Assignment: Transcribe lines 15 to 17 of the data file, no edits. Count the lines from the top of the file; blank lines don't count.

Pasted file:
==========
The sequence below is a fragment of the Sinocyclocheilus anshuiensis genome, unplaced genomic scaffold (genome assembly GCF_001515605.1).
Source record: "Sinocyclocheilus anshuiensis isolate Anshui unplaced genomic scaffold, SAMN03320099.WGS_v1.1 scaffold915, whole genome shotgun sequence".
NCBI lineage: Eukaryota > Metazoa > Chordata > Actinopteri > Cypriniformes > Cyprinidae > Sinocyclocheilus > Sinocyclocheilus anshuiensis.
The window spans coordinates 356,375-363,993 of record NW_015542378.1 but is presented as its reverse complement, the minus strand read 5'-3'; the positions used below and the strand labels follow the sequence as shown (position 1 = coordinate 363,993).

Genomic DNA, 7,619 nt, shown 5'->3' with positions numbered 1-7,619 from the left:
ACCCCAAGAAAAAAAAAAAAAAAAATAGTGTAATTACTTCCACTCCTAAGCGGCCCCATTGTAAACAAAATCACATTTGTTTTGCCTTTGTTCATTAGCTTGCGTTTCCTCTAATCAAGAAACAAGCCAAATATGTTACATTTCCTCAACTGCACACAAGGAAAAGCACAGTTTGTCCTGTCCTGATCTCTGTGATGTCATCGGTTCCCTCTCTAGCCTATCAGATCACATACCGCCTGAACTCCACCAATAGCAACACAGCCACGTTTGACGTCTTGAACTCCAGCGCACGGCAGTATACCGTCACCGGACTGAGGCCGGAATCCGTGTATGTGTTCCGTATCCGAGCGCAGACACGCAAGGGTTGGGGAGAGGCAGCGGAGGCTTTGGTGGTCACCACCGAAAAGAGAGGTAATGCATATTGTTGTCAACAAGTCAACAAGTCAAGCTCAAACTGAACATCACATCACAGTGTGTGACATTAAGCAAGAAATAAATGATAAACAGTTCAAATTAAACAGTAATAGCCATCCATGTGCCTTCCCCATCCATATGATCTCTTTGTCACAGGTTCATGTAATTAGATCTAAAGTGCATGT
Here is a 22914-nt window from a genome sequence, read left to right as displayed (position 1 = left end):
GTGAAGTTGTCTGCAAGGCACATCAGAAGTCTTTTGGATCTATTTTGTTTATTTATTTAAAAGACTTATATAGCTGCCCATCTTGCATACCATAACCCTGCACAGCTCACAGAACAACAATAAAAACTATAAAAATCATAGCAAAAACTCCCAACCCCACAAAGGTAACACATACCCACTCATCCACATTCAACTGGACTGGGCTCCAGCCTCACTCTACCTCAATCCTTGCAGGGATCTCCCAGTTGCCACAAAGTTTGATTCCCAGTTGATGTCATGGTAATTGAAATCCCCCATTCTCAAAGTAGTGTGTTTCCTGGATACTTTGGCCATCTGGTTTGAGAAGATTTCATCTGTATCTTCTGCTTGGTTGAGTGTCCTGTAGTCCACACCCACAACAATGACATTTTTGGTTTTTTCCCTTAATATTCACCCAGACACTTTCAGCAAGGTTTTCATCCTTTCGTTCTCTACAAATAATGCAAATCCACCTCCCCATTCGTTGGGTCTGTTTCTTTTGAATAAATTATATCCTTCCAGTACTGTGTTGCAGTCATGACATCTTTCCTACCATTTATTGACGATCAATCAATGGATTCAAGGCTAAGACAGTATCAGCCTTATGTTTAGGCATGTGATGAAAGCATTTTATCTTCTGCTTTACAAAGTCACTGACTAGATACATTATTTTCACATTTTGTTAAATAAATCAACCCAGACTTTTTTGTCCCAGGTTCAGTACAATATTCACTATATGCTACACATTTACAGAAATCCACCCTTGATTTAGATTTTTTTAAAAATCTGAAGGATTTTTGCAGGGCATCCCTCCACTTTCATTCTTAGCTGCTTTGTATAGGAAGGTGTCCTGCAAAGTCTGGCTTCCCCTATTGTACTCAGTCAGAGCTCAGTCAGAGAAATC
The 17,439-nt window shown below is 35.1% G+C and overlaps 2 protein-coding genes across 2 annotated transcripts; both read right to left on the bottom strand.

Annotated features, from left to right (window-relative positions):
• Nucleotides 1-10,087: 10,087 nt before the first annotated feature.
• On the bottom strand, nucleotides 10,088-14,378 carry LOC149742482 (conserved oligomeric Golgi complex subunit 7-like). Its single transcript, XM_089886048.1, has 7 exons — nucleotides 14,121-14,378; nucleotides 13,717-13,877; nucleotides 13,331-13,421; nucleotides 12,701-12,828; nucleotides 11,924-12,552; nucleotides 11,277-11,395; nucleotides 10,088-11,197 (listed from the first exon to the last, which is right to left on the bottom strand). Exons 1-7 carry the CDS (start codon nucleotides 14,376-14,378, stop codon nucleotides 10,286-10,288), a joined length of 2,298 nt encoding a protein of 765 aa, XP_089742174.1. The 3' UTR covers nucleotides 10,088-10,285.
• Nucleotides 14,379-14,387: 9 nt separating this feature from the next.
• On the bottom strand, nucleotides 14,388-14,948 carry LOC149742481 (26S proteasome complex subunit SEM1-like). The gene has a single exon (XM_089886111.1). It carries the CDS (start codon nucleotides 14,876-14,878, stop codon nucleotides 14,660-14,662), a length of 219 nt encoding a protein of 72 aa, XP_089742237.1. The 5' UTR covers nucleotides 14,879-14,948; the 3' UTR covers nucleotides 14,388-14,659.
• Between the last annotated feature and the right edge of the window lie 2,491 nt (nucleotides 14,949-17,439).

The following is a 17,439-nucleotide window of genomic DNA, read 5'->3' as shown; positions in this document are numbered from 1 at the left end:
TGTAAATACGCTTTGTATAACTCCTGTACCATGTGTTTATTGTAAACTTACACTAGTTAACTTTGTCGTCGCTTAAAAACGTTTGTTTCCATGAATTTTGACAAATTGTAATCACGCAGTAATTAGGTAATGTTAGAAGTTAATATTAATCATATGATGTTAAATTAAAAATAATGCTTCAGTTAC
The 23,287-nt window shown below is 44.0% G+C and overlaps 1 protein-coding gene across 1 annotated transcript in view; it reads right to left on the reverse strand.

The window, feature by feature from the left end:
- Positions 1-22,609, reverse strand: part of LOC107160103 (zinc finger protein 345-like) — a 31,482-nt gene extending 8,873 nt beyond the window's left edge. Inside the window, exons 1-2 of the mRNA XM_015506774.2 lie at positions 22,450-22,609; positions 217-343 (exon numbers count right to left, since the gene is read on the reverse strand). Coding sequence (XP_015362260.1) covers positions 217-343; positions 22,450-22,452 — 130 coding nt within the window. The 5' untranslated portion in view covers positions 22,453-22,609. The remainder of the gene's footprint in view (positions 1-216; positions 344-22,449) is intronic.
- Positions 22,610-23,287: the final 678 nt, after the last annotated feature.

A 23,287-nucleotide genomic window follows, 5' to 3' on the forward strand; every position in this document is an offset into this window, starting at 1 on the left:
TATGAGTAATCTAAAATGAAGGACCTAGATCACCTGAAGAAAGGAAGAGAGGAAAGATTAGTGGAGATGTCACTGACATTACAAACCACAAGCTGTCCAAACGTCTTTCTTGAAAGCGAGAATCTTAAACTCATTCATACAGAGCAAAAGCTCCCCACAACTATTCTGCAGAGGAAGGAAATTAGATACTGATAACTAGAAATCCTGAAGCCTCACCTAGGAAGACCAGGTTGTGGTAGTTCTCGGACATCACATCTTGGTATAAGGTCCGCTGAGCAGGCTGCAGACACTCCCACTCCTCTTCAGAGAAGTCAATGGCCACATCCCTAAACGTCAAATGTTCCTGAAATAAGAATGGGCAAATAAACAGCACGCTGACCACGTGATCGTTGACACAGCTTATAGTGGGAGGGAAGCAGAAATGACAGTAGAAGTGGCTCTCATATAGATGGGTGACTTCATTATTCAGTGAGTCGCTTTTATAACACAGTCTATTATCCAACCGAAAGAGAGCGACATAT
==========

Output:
• Between the last annotated feature and the right edge of the window lie 2,491 nt (nucleotides 14,949-17,439).

The following is a 17,439-nucleotide window of genomic DNA, read 5'->3' as shown; positions in this document are numbered from 1 at the left end:
TGTAAATACGCTTTGTATAACTCCTGTACCATGTGTTTATTGTAAACTTACACTAGTTAACTTTGTCGTCGCTTAAAAACGTTTGTTTCCATGAATTTTGACAAATTGTAATCACGCAGTAATTAGGTAATGTTAGAAGTTAATATTAATCATATGATGTTAAATTAAAAATAATGCTTCAGTTAC